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Graeve, Oscar (ed.) / Delineator
Vol. 119, No. 1 (July, 1931)

Stern, G. B.
The shortest night,   pp. 22-23 PDF (1.5 MB)

Page 22

LaI-oh, it's you, she said. I was so frightened"
part where the lie to go on a summer house-
party where the blue Mediterranean sparkles
along the rocky shores of the French Riviera?
And in the midst of all the fun discover that one
of your party has been murdered!
That was what happened to the young people in a villa
called Alois. They were a group of Englishmen and
charming English girls resting from a too strenuous Lon-
don season. Sophia Framlingham was their hostess. To
be sure, they let her know too plainly that they wished
she hadn't invited Fred Poole, a conceited and rather
vulgar musical comedy actor. But to find him dead in
his bed-and poisoned! That was a proof of his un-
popularity that no one had dreamed could happen. Yet
they awoke one day to face this hideous fact.
Who committed the crime? Well, here are the people
whose lives were interwoven with the life of Fred Poole.
Mrs. Framlingham, the hostess, older than the others, a
woman with money, and a flair for writing on psychology.
And Nancy Rhodes, her fair little secretary. Prunella
and Joe Quentin, brother and sister-she an artist, he a
playwright and in love with a girl back home. Paul
Slade, quieter than the others, quietly in love with Pru-
nella. And the irrepressible "Rumples"-Mrs. Ruth
Jackson, who was at work on a murder mystery when
murder itself walked into Alo6s.
It was Rumples' quaint custom each night to serve
herb tea to the house-party. And beside Fred Poole's
dead body had been found a cup of herb tea. He had re-
turned late that fatal night, from a mysterious visit to
Marseilles (which was merely to see his sister-in-law,
Rosalind Poole, before she sailed for Ceylon to join Nigel
Poole. his brother). No one had heard him come in, or
seen him.
Turmoil followed the hideous discovery. A French
police commissioner took possession of Aloes. Two gen-
A group of charming young people in a house-party
on the Riviera and then in the midst of their gaiety, a
murder! Here is a very different sort of mystery story
by G.
darmes were stationed on the grounds. Clues, suspicions,
flew wildly abdut. Another house-party, near by, was
drawn into the investigation. These were friends of Mrs.
Framlingham's: Lady Humber, a pompous old noble-
woman who had leased a villa called Balmoral where she
was entertaining Prince Louis of Lemburg-Boissy; Heriot
Bannister, a member of parliament; Juniper Gregg, a
millionaire speed boat king; and her nephew, Lal Clifford.
Bit by bit it came to be realized that there was quar-
reling in the Balmoral ranks-and that its cause had to
do with Fred Poole's death. Lady Humber sent Lal over
to stay at Aloes (much to Nancy's secret delight, for she
loved him-even if his heart was wrapped up in the
thought of Rosalind Poole, the beautiful woman who was
Fred Poole's sister-in-law). Juniper Gregg, after quarrel-
ing with Heriot, was turned out-and Sophia quickly
invited him to stay at her house; for a motor-boat had
come to her shore the night of the murder and, suspecting
Juniper, she wished to observe him closely. Fred had last
been seen alive at Balmoral.
And the pocketbook-that was a clue Joe Quentin had
found. With the initial "P" and buried under a stone in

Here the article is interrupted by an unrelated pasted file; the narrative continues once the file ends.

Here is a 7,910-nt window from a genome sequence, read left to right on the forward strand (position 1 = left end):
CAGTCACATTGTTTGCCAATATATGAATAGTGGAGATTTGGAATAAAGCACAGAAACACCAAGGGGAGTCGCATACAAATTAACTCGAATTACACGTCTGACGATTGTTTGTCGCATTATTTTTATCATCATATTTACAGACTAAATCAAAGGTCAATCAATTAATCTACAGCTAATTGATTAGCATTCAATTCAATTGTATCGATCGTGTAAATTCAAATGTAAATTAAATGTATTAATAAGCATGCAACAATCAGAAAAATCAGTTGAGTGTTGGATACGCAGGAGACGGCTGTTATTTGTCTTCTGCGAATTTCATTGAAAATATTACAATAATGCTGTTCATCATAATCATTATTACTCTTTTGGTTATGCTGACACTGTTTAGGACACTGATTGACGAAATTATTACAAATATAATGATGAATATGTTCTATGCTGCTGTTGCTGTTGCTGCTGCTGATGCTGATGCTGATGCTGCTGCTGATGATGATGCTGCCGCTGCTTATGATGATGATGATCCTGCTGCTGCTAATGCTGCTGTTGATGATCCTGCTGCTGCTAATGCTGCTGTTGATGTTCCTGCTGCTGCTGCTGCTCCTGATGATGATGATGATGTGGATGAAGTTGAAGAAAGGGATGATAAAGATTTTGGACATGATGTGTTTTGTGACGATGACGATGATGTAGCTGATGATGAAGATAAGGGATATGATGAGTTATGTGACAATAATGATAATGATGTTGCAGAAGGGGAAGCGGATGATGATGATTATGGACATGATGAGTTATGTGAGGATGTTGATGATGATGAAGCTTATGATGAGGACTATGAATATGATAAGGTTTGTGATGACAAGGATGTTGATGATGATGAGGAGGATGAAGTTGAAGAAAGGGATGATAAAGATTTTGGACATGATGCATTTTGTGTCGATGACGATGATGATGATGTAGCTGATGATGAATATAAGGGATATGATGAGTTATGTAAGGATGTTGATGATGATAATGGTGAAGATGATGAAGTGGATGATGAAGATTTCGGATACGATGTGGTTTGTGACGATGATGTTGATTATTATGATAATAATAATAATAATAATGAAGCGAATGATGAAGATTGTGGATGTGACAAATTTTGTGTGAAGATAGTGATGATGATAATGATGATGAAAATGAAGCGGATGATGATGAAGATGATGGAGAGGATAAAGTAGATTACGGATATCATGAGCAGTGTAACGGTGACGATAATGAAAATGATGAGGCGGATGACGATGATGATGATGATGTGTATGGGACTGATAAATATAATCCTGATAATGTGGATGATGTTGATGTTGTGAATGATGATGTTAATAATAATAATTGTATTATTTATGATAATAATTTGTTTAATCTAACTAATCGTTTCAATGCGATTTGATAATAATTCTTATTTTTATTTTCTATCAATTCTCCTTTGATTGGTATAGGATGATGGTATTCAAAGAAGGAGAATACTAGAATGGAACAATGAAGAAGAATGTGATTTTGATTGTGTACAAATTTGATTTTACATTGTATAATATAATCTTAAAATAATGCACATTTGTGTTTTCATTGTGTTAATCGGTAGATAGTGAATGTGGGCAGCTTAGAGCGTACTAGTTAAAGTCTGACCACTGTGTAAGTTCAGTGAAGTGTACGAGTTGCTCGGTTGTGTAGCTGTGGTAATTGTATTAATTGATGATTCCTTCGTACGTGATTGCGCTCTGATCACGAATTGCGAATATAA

the sea. Who had put it there? Whose was it? It was
Joe who suspected, too, that Lonie, the cook (whose
crying baby had enraged Fred Poole) might not be as
innocent as she seemed.
But all these and other suspicions faded in importance
before the following astounding fact, brought out at the
coroner's inquest:
The cup of herb tea, found beside Fred Poole that
morning, had contained no trace of poison whatsoeverl
Here the story continues:
THE L1NQUEST was over; adjourned pending further
juniper Gregg rushed up to Heriot: "Come away!
Come down the garden! I've got to speak to you at
once, alone!"
Heriot was about to say that he could not wait. He
had to drive Aunt Lucinda (Lady Humber) home, and get
back himself in time to escort Sophia to the funeral at
three o'clock. Besides, he had no great desire for private
conversation with Juniper. They were hardly on speak-
ing terms since their quarrel on the motor-boat the day
before, which had resulted in Juniper leaving Balmoral.
But Juniper's face decided him to alter his mind.
Juniper was looking mentally disheveled, face wooden,
eyes startled and distressed as a baby whose pet rock-
ing-horse has suddenly loomed up, alive and enormous,
with snapping, fiery jaws. The Russian in him was
frightened-and the Scotsman was not there at all!
"What is it?" said Heriot, briefly. "Hurry up. Aunt
Lucinda wants to go back. She's all in. Inquests don't
agree with her."
"Nor with me! Look here, Heriot
" ANCY, tell Lonie to hold back dejeuner, and not
come rushing in with it while Lucinda's still here."
Sophia spoke in an undertone of warning. They were
standing at the salon window, looking impatiently out at
Juniper and Heriot walking round and round the garden.
"Why can't Heriot take her home? Anyhow, I thought
he and Juniper were cutting each other . . . Oh, Nancy,
I can't cope with any more trouble today!"
"Yes, I know. It's been horrid," Nancy agreed. "And
I suppose it's going to go on being horrid. Aunt Lucinda's
chafing, up at the gate. Paul's with her."
"Is he? That's better than nothing. But I couldn't
ask her to lunch, with the staff in this state of nerves."
"Well, Lonie says the ice hasn't come."
"Of course it hasn't. Does the ice ever come between
an inquest and a funeral on a boiling hot summer day?"
Rosalind Poole watched closely. So the servants were holding revelry! But she saw a gendarme lurking. The implication was sinister
( 22 )
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